Good Afternoon, Sir - Axe Helve

The very idea of thinking up dialogues, just to see them break down when exposed to "users", is old in common folklore. Here is an old Danish version, but other variants exist.

Once upon a time a ferryman who was hard of hearing climbed a tree in order to cut off a branch.

Then he saw two men in the distance walking in the direction of the ferry. However, he did not want the foreigners to notice that he was deaf.

Thus he said to himself, "After all, I know what they'll say. First they'll ask me what I'm going to use the branch for. Then I'll answer, 'An axe helve' Then they'll probably ask how much wood I'm going to cut off. To this I'll answer, 'Up to this knot' Then they'll probably tell me what brings them here and they'll ask for permission to borrow my boat to row across the water so that they do not have to make the long detour. To this I'll answer, 'She is leaking' When they cannot have the boat, they'll probably want to borrow my horses and then I'll answer, 'Both of them are with foal' So when they cannot have them either, I think they'll ask where the road to the town is. To this I'll answer, 'Between the two willows'"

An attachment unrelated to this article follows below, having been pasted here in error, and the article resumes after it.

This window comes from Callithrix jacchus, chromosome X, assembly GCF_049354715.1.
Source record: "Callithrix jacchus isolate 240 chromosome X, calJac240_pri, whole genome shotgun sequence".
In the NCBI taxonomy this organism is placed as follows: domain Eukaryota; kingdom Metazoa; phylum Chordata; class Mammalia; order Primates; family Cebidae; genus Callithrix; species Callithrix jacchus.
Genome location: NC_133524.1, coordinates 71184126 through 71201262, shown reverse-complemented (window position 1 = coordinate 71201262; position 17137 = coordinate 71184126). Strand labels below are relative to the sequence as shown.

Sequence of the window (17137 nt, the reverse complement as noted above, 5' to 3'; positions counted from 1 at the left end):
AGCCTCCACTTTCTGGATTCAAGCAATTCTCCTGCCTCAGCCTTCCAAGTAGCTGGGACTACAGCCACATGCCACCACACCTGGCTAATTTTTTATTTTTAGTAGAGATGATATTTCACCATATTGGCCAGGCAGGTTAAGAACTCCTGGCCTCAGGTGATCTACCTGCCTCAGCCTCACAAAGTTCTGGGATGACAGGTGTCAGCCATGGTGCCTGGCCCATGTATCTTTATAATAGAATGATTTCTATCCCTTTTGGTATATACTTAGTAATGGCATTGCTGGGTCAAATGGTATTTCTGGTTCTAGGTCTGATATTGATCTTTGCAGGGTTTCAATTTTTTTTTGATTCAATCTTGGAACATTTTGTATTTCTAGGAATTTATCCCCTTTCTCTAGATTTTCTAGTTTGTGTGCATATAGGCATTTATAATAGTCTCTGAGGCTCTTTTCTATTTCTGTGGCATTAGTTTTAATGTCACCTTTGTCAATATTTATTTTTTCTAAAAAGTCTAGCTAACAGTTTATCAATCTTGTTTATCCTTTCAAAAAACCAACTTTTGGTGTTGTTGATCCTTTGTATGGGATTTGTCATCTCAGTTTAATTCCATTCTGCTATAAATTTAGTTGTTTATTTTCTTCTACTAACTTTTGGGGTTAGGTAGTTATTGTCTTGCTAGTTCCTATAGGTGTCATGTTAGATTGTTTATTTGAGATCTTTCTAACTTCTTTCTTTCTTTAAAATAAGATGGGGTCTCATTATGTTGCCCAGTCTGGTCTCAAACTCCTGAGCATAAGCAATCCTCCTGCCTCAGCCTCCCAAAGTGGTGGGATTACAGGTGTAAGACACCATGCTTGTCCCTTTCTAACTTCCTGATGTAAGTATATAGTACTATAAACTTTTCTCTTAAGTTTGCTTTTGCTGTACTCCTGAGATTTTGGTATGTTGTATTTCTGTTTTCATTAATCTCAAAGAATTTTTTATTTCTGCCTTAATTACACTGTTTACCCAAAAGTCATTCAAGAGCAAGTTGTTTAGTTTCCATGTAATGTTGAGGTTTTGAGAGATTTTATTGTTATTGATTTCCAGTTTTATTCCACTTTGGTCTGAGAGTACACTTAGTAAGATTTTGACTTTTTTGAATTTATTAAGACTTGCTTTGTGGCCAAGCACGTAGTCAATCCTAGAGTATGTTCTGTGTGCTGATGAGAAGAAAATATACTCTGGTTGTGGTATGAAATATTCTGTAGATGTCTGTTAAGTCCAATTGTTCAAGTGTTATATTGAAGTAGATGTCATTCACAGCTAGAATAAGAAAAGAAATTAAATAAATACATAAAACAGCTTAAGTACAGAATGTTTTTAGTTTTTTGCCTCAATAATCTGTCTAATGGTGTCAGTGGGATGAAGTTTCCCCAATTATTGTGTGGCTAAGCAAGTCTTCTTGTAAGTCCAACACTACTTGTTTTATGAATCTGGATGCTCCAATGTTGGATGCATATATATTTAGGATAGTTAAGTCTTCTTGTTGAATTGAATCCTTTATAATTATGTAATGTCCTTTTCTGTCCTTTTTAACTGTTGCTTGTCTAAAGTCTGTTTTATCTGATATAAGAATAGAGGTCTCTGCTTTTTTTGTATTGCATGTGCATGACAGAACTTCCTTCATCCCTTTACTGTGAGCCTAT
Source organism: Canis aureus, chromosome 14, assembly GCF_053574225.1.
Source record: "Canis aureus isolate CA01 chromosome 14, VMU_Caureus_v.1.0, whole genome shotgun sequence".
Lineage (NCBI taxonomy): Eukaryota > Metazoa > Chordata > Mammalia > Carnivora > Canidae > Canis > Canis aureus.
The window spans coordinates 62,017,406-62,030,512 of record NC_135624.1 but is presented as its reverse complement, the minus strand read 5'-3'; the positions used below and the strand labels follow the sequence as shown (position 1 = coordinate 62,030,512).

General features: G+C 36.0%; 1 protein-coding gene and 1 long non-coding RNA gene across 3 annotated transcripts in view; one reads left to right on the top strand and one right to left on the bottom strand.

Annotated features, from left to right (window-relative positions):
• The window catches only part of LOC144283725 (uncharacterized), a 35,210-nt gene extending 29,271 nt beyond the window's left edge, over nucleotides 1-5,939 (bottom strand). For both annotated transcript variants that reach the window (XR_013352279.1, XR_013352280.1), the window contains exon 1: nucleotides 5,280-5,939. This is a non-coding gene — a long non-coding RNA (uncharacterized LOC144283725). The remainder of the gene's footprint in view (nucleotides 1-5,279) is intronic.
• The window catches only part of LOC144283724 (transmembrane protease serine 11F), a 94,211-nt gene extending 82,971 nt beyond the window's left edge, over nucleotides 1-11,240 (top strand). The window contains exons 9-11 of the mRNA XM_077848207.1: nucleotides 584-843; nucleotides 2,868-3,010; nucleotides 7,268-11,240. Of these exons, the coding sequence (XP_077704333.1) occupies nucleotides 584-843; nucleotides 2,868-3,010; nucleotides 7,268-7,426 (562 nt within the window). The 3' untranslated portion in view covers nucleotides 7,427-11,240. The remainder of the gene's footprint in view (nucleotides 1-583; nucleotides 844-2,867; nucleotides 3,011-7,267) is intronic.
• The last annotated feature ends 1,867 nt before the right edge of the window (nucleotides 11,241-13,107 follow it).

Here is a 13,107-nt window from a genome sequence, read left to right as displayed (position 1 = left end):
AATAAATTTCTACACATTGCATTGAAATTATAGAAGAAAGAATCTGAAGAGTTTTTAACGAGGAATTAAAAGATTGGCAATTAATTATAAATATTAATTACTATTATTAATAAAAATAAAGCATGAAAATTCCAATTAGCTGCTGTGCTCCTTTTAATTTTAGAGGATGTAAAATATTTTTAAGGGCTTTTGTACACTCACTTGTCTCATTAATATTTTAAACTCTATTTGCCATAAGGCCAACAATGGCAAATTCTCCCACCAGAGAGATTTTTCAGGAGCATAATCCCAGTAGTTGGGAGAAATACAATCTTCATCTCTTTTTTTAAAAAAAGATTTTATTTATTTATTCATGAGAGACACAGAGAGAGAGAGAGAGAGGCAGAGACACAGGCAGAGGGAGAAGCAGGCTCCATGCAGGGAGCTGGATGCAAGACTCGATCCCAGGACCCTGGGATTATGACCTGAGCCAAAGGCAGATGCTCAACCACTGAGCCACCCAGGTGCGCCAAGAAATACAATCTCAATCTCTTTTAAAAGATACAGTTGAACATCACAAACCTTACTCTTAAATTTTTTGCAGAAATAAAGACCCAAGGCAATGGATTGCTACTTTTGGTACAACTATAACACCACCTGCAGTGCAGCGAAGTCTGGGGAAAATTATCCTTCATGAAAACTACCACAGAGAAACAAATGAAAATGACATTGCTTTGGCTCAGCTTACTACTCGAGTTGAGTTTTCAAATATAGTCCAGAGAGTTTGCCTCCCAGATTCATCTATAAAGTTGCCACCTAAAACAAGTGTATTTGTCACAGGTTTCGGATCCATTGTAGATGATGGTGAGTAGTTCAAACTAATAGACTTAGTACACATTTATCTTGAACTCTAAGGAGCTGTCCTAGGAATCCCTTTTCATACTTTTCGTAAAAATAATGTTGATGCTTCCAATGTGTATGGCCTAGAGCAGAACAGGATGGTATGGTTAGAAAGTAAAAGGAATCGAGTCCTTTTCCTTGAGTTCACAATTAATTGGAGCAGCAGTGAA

However, the two men were a couple of young fellows who had heard that the ferryman had two pretty daughters, and they had come to visit them.

"Good afternoon, sir," they said.

"An axe helve," said the man.

"May it stick in your throat," one of the fellows said.

"Up to this knot," the man answered.

"Is your wife at home?" the other fellow asked.

"No, she is leaking," said the man.

"How are your daughters?" they shouted.

"They are with foal both of them," the man answered.

"If only you were hanged," the two fellows shouted.

"Between the two willows," the ferryman said and pointed in that direction.

And then he started cutting again.

Translation by Hans & Laila Dybkjær of Danish original from: Preben Ramløv: Danske folkeeventyr, Gyldendal 1964